Reggie Leach latest Islander to be invested into Order of Canada

Reggie Leach of Aundeck Omni Kaning will be inducted into the Order of Canada.

AUNDECK OMNI KANING – Reggie Leach of Aundeck Omni Kaning First Nation, the former National Hockey League (NHL) star who runs hockey skills camps for Indigenous youth in the Sudbury-Manitoulin area, is one of 83 new appointees to the Order of Canada, a list that includes scientists, healthcare advocates, jurists, actors, athletes and public servants.

“This is a very, very great honour,” said Mr. Leach when contacted by the Recorder on Tuesday. “‘Wow!’ That’s what I said when I was notified I had been appointed to the Order of Canada. To me it was surprising; I know someone had put my name forward a while back, but I didn’t expect anything to come of it.”

Mr. Leach was a former star in the NHL, scoring 381 goals in a 13-year career and having won the Stanley Cup with the Philadelphia Flyers in 1975. He also he played for Team Canada. But his biggest claim to fame is his hockey camp and speaking to Indigenous youths about his life and the mistakes he has made, and encouraging and pointing them in the right direction. 

Her Excellency the Right Honourable Julie Payette, Governor General of Canada, announced on June 27 the 83 new appointments to the Order of Canada. “Created in 1967, the Order of Canada is one of our country’s highest honours. Presented by the governor general, the Order honours people whose service shapes our society, whose innovations ignite our imaginations and whose compassion unites our communities,” a release states. Close to 7,000 people from all sectors of society have been invested into the Order of Canada. Their contributions are varied, yet they have all enriched the lives of others and have taken to heart the motto of the order: Desiderantes Meliorem Patriam (“They desire a better country”).

“Everyone thinks that hockey has been the most important thing in my life, but it is a very small part of my life,” Mr. Leach told the Recorder. “I am more proud of what I did after hockey than any of my hockey-playing days. I believe everyone makes mistakes and bad choices—and I made a lot of them when I was in my 20s and 30s—but I learned from my mistakes and moved on.”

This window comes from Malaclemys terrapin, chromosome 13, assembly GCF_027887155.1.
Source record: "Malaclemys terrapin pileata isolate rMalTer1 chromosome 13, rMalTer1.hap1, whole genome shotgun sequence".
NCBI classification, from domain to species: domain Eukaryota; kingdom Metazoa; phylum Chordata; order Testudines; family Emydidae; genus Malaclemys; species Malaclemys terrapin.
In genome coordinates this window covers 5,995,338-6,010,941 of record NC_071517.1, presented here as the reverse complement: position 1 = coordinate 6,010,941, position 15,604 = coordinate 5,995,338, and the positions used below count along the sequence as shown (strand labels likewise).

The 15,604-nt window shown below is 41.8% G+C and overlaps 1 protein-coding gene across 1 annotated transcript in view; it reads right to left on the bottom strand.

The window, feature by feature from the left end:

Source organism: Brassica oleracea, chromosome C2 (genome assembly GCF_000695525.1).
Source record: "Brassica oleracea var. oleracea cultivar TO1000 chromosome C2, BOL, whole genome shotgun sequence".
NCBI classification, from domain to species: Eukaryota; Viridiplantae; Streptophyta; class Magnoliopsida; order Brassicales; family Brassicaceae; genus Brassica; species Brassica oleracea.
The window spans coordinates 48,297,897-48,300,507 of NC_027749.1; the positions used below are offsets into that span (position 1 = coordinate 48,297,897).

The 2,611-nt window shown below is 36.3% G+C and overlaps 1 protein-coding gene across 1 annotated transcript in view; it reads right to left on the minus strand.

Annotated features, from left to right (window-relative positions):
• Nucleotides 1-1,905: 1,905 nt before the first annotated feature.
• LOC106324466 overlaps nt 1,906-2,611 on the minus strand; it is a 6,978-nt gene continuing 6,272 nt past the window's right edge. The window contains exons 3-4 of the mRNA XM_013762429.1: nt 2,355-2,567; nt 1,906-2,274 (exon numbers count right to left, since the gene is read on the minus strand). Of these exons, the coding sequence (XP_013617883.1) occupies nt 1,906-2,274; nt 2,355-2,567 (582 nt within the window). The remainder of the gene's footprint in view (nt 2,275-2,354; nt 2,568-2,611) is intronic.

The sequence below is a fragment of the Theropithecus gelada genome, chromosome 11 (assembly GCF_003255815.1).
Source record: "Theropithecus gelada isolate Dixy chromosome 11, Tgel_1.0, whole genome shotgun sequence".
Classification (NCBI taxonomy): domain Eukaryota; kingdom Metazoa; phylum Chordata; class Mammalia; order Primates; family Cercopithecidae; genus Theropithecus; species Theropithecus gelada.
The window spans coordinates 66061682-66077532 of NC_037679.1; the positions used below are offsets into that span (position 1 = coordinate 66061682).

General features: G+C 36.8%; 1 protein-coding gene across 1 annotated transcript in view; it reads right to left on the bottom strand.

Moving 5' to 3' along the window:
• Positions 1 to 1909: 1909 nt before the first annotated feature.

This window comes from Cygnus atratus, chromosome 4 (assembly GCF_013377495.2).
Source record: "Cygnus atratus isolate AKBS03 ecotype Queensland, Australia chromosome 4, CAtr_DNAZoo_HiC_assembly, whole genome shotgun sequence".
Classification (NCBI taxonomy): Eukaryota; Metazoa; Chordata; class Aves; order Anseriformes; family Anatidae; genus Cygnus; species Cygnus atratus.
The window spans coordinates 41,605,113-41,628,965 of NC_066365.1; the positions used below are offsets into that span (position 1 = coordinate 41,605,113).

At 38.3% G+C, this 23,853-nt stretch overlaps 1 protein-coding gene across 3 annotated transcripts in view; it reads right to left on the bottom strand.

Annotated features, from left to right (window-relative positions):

“My life today has been working with and talking to kids in First Nations communities, and all kids everywhere across the country,” said Mr. Leach. “I wrote a book a few years ago detailing the mistakes I have made; I actually wrote it for my grandkids and all kids who are struggling in  life.” 

Interestingly, Mr. Leach told the Recorder, “when I first started speaking engagements I wrote out my notes. I was the worst speaker around. Then someone told me to just speak from my heart. When I spoke at Brock University (having received an honourary doctorate), I only had seven minutes but you could tell the kids loved what I was saying to them.” He explained, “I told them they need to stay focused, that when they started in university four years ago they had the spirit and determination that they were going to change the world. It is important they keep this focus.”

“I told them they need to be proud of who they are and their culture,” said Mr. Leach. “Currently, we’re struggling in Canada because we are not working together. And the government is the worst of this. I try to stay out of politics but I would like to see our First Nations leaders talk about the positive stuff we have been doing over the last 40 years in our communities. Too many kids hear the negatives; I’d like our leaders to help get more of a positive message out. We can pretty much do anything we want if everyone works together.” 

“I’ve always been positive in my life, I would just tell myself and believe I could do anything,” continued Mr. Leach. 

For example, when he went into alcohol rehabilitation in 1985, “I went in with the attitude I can get through this—and I did.”

“I probably would like to do more speaking,” said Mr. Leach. “I don’t like idle time,” he said. 

Two months ago, he spoke at a United Nations gathering in New York, focusing on language. “They asked me if I would speak about the importance of youth sports in aboriginal communities. I said we need to give them credit and guidance; they need to be pointed in the right direction. They are going to be our leaders in the future and they will shape the world.”

“A lot of kids are smarter than I was at their age. We have to get that out and work with it,” he said.  

He acknowledged, “I’ve been on quite a roll the past couple of years. I just recently received an honourary doctorate from Brock University, then received the call about the Order of Canada appointment.” 

Six months ago, he was inducted into the Philadelphia Sports Hall of Fame, and  three years ago he received the Order of Manitoba (he is originally from Riverton, Manitoba). “All this is rewarding, but I don’t do it for rewards.” 

“I would like to do more speaking to and helping youth. I’m 69 years old, enjoy life, love to travel and don’t like idle time on my hands,” he said.

He acknowledged the tremendous support he receives from his wife, Dawn Madahbee-Leach, (general manager of Waubetek Business Development Corporation).

“I said to her last evening, ‘just imagine the work we could have done if we had got together earlier in life.’ We’ve only been together 15 years, but we’ve accomplished quite a few things to help others.”
“My family wants to be there at the Order of Canada ceremony,” said Mr. Leach. “You know, sometimes I wake up in the morning and I think, ‘is this really happening to me?’ It is nice to be recognized for your efforts to help others.”